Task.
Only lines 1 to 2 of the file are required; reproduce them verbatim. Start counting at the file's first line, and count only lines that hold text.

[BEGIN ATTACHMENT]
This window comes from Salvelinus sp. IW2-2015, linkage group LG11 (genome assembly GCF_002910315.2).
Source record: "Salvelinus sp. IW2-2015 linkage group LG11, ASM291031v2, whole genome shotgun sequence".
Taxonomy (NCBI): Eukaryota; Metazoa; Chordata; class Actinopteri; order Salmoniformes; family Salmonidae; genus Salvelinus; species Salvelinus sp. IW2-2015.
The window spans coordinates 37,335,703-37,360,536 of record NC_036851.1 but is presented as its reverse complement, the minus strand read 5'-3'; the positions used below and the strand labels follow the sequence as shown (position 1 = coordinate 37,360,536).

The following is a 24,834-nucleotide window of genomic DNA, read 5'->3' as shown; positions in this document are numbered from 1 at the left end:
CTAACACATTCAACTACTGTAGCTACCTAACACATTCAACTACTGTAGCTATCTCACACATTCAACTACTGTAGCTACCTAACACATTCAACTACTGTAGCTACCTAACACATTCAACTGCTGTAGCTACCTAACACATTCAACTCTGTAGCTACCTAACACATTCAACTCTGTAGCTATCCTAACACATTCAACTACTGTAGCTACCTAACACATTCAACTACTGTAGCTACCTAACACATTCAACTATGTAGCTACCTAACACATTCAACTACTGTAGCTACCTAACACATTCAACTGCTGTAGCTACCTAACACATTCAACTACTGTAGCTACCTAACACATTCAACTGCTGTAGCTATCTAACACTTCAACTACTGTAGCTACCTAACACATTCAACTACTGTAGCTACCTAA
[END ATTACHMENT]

This window comes from Salvelinus sp. IW2-2015, linkage group LG11 (genome assembly GCF_002910315.2).
Source record: "Salvelinus sp. IW2-2015 linkage group LG11, ASM291031v2, whole genome shotgun sequence".